I love ambiguity in art, but not always in my reaction to it. An artist’s journey can and should be rocky, but it’s always nice when, in hindsight at least, his or her path appears clear. After all, as a critic, it’s my job to to communicate the effect of that journey. It’s on me to be precise, even when the subject matter isn’t.
Which is why I’ve found HBO’s The Leftovers so enormously challenging. It’s not just the misery, the smoking, the whatever the hell that meathead son is doing with the bull’s-eye painted on his forehead. It’s the fact that, through seven weeks, I still had no idea where I stood with this show. Until last night, I found it to be the single most confounding series I’d encountered since starting this job — and it wasn’t close.
When I admitted my confusion in my initial review, I took solace in the fact that it was still early, that there were hours remaining to help me figure out my feelings. Because they were mightily unsettled! The single most impressive trait about The Leftovers is its unfailing ability to reach inside my chest cavity and tug. It’s not a pleasant sensation. Often, it’s the opposite. But the show is undeniably wrenching, even as it flirts with boredom and outright badness. As a project, The Leftovers doesn’t have much interest in more traditional television tropes like “pleasure.” It aims to rattle, to discomfit. Every time I felt myself relaxing into something approaching enjoyment, the show pitched a stone directly at my skull. And then, at times when I was ready to throw in the towel, it reached out like Holy Wayne and pulled me close. Do I blame The Leftovers for its inconsistency? Or do I blame myself for this inability to commit? Though I lack both the tattoos and the physique of Justin Theroux — just how in shape does an upstate cop need to be these days? — I do find myself relating to him every time he flashes his soon-to-be-trademarked look of hostile bewilderment.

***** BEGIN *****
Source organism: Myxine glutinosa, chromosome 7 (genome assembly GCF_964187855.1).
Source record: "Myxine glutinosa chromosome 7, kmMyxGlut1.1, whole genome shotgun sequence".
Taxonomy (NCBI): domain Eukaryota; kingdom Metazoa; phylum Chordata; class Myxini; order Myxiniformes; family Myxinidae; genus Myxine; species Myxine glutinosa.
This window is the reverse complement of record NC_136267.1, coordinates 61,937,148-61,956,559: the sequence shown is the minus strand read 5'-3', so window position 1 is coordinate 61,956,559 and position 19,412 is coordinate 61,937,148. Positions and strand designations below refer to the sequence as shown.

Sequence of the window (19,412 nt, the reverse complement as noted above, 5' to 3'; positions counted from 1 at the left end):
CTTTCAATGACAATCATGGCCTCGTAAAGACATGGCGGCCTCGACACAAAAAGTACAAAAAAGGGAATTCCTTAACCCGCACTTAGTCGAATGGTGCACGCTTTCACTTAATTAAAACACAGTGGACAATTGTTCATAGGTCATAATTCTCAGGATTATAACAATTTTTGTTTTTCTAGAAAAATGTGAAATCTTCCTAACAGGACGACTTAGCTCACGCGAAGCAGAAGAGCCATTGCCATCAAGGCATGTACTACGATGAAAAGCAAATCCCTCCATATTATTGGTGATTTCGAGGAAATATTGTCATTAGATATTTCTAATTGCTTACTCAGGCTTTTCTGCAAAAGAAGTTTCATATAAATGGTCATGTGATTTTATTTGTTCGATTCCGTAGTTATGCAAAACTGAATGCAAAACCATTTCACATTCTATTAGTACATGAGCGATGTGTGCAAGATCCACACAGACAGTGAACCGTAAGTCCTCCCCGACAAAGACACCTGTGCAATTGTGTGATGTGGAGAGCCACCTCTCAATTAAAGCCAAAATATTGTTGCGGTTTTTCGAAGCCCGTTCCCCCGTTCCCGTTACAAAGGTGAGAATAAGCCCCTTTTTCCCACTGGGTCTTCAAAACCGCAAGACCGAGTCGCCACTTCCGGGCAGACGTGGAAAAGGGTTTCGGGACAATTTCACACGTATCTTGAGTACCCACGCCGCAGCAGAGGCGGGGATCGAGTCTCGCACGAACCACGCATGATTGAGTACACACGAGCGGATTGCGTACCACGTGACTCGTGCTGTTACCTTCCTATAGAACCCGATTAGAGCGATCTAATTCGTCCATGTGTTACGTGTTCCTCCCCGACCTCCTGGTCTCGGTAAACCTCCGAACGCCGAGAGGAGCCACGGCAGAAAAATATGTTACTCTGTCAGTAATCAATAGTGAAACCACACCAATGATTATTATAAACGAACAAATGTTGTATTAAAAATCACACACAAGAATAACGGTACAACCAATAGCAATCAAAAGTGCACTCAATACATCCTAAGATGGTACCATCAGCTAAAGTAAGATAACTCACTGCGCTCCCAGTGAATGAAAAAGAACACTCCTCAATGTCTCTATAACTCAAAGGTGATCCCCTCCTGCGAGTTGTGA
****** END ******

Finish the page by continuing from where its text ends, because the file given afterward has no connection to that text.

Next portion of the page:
Now, after eight lurching weeks, I think I’m finally off the fence. “Cairo” was by far the most momentous installment of The Leftovers‘ first season — as we learned this week, there will be a second — and, I imagine, to many it will be seen as its high point. The hour was crisply, often hypnotically directed by TV MVP Michelle MacLaren. Her intensely kinetic style stood out on Breaking Bad, one of the most visual and dynamic shows in history. Handing her the reins of one of television’s most ponderous hours was like Jesse Pinkman hot-boxing a sloth. The first half of the episode was full of the specific character beats I’ve come to almost enjoy on this show. I loved the dinner table scene in which Jill rooted through Nora’s bag like a desperate Chekhov scholar. In fact, I generally loved anything featuring Nora, the character who has lost the most and somehow, improbably, has transformed into the most substantial personality on the show. When The Leftovers launched, Carrie Coon was easy to overlook amid a starry ensemble. Two months later, she’s the clear standout. She’s an actor of rare presence and control. It’s been remarkable to watch as her suffering has slowly transformed from a rickety bridge into a bullwhip. Her tart smile as she snapped into Laurie was delicious. On a series as abstemious as this one, any pleasure is worth relishing, even when it’s mean-spirited.
I suppose there are other forms of pleasure on hand, too, chief among them the chance to watch Ann Dowd saw off the edges of her prodigious talent like a shotgun and blow great gaping holes into the scenery. But now that’s done, and so is my tango of uncertainty with The Leftovers. The confrontation between Kevin and Patti in the abandoned campground had all the elements of essential drama: two figureheads representing competing worldviews, a simmering stockpot of resentment and fury and, in the bald-headed form of Michael Gaston, what Jack Donaghy would call “a third heat” just to complicate matters further. Justin Theroux was excellent, just as he has been in nearly every frame of the series. Dowd was a force of nature. The stakes were high, tensions even higher. The raw emotion that has captivated and disturbed me since the pilot bubbled throughout. It was there in the desperate scramble for the plastic bag wrapped around Patti’s gasping face, in her final, mocking speech to Kevin, and in the way his body quaked as he cradled her corpse.